While the policy isn’t specifically directed at China – it could, for instance, be used as a trade weapon against the US should the Trump-era trade policies towards the EU be revived – there is little doubt that China’s increasing aggressive use of the threat of denying access to its markets as geopolitical leverage (as Australia has experienced) is the major motivation for bringing the proposed EU sanctions off the drawing boards.
Within the EU some member states, like Sweden and the Czech Republic, regard the proposed measures as another distortion of free trade and would prefer the EU to use the World Trade Organisation as the forum for dealing with these kinds of disputes, despite the extraordinarily lengthy timelines and questionable effectiveness of the WTO’s processes.
There are states that regard the proposals as a breach of WTO rules – even though it is clear the global trade rules have been torn up and the WTO rendered irrelevant and powerless by Donald Trump and Xi Jinping – and others that want to protect their trade relationships with China.
The largely repaired relationship on trade, indeed the larger relationship, between the EU and the US since the Biden administration displaced Trump’s trade hawks has, however, seen the EU gradually harden its attitude towards China.
Almost a year ago China rushed to sign a trade pact with the EU, making last-minute concessions to try to get the deal done before Joe Biden could take office. The EU ignored Biden’s pleas to delay signing until the new administration had the opportunity to discuss the common concerns the US and EU had about China’s economic policies and practices.
In March this year the EU joined the US, UK and Canada in sanctioning some Chinese individuals and entities for their treatment of the Uighurs in Xinjiang. China retaliated by imposing its own sanctions on a number of EU lawmakers and other individuals and organisations.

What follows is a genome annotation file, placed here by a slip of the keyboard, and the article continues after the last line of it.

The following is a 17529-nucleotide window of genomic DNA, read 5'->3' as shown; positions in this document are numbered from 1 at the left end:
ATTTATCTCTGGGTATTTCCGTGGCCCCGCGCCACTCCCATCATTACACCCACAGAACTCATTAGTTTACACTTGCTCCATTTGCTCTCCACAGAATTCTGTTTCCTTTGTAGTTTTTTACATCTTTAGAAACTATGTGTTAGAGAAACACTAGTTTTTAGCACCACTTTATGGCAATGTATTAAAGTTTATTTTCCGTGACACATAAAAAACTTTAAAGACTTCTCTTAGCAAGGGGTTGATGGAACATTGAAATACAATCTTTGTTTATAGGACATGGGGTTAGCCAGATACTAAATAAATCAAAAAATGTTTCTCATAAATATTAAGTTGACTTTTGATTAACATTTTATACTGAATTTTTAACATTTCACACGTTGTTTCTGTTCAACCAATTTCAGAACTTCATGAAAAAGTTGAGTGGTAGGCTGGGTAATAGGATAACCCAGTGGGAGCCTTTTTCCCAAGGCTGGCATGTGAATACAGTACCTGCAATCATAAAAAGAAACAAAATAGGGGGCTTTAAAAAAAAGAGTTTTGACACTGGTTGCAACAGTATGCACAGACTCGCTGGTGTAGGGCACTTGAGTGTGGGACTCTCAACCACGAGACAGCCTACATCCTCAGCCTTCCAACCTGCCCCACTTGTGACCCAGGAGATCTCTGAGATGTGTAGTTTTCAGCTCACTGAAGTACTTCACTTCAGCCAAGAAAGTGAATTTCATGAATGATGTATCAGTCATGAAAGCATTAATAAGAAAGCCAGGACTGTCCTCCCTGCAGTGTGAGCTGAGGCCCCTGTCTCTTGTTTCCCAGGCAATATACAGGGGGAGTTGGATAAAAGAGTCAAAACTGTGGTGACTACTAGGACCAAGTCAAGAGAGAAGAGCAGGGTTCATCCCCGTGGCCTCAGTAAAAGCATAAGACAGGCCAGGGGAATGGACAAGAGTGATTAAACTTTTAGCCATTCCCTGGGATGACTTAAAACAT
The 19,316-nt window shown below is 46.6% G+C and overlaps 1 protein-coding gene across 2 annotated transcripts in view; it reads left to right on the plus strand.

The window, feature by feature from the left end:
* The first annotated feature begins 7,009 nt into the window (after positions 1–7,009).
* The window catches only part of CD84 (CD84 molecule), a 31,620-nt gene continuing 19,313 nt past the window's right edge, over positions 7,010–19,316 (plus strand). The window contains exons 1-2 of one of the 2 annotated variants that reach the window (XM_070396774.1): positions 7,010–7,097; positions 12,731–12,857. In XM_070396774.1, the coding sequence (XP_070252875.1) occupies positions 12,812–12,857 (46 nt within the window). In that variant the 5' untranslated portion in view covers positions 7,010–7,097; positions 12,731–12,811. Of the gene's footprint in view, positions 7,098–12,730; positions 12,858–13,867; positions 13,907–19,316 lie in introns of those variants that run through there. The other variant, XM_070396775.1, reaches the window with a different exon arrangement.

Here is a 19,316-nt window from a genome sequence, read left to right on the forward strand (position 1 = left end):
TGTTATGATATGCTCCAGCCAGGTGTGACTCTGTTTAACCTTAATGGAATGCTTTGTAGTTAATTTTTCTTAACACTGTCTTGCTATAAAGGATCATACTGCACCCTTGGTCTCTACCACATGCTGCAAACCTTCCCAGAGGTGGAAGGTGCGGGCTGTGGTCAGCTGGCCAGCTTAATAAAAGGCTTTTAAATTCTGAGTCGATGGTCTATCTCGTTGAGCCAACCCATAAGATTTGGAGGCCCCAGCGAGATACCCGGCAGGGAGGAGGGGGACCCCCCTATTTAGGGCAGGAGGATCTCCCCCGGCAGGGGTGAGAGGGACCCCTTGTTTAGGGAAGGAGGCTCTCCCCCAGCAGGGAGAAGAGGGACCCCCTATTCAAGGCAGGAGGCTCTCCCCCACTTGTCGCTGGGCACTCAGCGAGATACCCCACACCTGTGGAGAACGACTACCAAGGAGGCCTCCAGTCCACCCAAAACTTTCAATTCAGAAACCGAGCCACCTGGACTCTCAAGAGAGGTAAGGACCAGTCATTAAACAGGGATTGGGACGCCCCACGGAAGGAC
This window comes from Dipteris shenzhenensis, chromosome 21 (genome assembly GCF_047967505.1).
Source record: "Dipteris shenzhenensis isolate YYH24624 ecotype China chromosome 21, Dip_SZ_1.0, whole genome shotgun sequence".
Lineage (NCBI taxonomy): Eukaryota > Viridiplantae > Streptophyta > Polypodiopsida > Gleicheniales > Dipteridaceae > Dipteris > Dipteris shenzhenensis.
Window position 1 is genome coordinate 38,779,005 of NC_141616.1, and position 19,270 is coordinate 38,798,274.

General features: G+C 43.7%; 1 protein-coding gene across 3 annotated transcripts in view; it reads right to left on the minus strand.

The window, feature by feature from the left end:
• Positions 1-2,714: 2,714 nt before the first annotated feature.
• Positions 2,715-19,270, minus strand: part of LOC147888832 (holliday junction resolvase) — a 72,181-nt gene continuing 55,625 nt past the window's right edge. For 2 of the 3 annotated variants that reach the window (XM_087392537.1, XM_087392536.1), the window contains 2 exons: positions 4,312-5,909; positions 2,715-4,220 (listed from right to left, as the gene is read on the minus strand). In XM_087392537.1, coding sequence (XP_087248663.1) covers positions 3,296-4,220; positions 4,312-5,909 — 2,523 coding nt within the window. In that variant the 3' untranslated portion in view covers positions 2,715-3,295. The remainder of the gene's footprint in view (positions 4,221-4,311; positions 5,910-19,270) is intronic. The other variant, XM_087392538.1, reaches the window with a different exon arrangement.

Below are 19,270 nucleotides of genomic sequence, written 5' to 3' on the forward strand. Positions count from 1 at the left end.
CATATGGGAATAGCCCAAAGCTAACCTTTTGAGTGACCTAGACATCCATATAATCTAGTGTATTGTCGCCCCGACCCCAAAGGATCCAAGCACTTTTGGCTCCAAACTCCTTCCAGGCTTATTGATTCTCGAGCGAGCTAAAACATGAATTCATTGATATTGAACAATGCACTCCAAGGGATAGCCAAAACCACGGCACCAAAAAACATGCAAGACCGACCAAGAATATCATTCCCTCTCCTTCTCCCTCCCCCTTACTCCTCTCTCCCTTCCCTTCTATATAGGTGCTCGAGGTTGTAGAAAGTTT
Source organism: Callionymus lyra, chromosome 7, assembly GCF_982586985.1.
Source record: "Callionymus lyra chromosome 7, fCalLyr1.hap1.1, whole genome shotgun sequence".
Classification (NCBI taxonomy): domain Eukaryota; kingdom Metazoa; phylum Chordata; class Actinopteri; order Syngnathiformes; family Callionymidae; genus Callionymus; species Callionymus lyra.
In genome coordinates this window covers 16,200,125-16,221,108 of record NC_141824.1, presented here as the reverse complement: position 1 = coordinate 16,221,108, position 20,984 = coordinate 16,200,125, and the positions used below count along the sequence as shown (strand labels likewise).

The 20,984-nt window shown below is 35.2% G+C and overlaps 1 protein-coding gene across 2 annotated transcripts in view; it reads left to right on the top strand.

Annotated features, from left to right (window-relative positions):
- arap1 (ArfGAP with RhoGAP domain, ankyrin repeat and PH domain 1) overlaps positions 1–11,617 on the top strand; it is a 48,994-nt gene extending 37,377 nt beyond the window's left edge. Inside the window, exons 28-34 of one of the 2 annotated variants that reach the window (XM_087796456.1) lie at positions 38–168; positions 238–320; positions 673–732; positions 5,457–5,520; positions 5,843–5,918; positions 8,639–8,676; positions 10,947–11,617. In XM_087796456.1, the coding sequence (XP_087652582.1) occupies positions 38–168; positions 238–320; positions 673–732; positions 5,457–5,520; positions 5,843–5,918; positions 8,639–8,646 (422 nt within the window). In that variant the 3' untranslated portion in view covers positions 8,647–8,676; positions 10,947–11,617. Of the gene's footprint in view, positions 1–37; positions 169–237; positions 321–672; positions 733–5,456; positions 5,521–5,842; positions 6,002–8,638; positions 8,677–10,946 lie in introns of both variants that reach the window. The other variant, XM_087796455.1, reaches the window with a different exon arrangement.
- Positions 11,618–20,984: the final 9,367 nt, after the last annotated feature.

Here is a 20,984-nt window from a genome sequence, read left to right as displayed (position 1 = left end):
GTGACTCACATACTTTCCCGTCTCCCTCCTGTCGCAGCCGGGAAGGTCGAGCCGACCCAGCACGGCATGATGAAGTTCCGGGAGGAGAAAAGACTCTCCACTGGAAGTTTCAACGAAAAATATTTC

That triggered a backlash from members of the European Parliament who were being asked to ratify the agreements even as their own members were targeted by the sanctions. That investment agreement has yet to be ratified and in the meantime the EU has expanded those Uighur-related sanctions amid a general hardening of its attitude towards China and an improved relationship with the US.
EU executive vice-president Valdis Dombrovskis told a press conference on Wednesday that the “anti-coercion instrument” would send a clear signal to the EU’s trading partners that the EU would stand firm in defending itself and wouldn’t hesitate to push back when under threat.
He referred to the “weaponisation” of trade for other geopolitical purposes and said the EU and its member states had been targets for economic intimidation in recent years.
The new “tool,” he said, would be first and foremost a deterrent and the option of last resort, to be deployed only after attempts at negotiation or mediation and after the EU had sought co-operation from other international partners. Only if dialogue and international co-operation failed to remove the coercion would the EU apply countermeasures, he said.
He also said the EU would work with other countries to address global concerns about economic coercion.
Even concerted demands by the US, the EU and other like-minded countries probably wouldn’t cause Xi Jinping’s China to re-think its use of its markets as geopolitical leverage or punishment.
The most obvious and blatant example of attempted economic coercion is, of course, China’s efforts to use bans on Australian products as punishment for the federal government’s commentary and actions on a range of issues – the origins of the pandemic, the Uighurs, Hong Kong, Taiwan among them – the Chinese regard as “no-go” zones.
The threat of losing access to EU’s markets is, however, unlikely to cause China to back off and lift the effective sanctions it has imposed on Lithuania.
Even concerted demands by the US, the EU and other like-minded countries probably wouldn’t cause Xi Jinping’s China to re-think its use of its markets as geopolitical leverage or punishment. There’d be domestic political implications in his newly-assertive China being seen to be backing down under pressure from the West along with the loss of leverage and geopolitical power.
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